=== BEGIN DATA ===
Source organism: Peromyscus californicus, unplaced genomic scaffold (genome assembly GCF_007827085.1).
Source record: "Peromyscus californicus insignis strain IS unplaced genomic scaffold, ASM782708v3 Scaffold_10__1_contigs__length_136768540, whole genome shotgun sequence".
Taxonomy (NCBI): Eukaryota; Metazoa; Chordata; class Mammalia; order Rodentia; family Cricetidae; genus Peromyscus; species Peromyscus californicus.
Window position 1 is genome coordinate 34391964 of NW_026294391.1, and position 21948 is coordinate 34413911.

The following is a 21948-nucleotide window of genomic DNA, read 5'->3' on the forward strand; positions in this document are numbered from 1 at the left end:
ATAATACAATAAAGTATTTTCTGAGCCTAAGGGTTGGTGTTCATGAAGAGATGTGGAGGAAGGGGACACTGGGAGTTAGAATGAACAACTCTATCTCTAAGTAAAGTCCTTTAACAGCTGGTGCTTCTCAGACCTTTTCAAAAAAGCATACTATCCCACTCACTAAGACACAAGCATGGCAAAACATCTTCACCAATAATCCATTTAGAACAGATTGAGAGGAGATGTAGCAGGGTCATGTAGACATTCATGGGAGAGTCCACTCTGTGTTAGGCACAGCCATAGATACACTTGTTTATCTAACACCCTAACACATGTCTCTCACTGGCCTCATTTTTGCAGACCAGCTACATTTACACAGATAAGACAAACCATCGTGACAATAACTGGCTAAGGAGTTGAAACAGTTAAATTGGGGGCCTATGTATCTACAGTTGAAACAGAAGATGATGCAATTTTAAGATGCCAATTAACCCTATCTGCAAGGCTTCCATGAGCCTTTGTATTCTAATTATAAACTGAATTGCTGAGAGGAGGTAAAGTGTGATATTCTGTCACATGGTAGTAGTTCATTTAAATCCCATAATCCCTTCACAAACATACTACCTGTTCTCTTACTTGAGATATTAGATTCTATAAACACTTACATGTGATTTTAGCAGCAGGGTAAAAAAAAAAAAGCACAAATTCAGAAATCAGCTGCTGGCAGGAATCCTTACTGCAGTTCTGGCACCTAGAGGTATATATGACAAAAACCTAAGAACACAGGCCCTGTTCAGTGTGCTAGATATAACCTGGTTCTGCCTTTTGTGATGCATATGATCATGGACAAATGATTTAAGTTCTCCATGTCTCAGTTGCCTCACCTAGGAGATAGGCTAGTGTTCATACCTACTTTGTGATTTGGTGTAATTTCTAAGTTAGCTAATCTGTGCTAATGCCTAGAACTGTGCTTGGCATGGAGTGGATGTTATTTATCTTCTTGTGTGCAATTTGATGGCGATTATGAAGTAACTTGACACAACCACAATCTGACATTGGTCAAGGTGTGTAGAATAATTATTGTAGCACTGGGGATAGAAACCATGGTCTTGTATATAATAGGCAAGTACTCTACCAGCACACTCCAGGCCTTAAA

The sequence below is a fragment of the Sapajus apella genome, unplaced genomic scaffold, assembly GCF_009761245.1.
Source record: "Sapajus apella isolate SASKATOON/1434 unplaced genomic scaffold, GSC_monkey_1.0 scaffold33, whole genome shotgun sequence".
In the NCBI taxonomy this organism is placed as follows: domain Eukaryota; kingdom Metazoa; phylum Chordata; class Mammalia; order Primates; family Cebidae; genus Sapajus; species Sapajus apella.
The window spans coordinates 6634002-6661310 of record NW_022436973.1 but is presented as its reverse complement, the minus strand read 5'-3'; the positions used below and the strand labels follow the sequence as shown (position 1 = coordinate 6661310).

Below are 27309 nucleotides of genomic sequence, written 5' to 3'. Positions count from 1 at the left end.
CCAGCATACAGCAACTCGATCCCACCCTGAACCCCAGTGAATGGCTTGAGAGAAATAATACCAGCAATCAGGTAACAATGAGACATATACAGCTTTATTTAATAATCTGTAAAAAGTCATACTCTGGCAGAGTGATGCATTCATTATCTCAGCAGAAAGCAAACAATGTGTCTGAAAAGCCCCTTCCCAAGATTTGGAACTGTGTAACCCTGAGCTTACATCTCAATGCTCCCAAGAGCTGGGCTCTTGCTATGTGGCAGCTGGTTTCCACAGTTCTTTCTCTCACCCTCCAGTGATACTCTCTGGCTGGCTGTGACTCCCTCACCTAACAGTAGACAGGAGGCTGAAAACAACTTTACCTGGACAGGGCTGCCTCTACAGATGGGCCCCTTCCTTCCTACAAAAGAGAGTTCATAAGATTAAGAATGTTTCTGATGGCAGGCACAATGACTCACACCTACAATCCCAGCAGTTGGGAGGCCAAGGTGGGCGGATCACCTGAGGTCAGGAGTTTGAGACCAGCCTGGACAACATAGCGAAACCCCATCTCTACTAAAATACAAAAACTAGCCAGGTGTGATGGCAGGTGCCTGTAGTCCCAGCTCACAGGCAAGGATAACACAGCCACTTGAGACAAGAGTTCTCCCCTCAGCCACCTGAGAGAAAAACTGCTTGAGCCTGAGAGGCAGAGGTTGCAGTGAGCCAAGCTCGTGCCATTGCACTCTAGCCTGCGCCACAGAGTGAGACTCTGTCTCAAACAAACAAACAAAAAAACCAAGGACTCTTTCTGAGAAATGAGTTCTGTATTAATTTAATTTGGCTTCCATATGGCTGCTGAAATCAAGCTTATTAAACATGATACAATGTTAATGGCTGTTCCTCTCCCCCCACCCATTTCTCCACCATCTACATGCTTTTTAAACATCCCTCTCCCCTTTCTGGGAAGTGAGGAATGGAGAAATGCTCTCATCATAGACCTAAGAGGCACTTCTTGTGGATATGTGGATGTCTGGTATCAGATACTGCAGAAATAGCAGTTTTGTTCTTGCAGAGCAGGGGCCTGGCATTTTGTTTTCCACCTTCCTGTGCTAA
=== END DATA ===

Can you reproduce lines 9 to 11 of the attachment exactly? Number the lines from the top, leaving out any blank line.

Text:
In the NCBI taxonomy this organism is placed as follows: domain Eukaryota; kingdom Metazoa; phylum Chordata; class Mammalia; order Primates; family Cebidae; genus Sapajus; species Sapajus apella.
The window spans coordinates 6634002-6661310 of record NW_022436973.1 but is presented as its reverse complement, the minus strand read 5'-3'; the positions used below and the strand labels follow the sequence as shown (position 1 = coordinate 6661310).

Below are 27309 nucleotides of genomic sequence, written 5' to 3'. Positions count from 1 at the left end.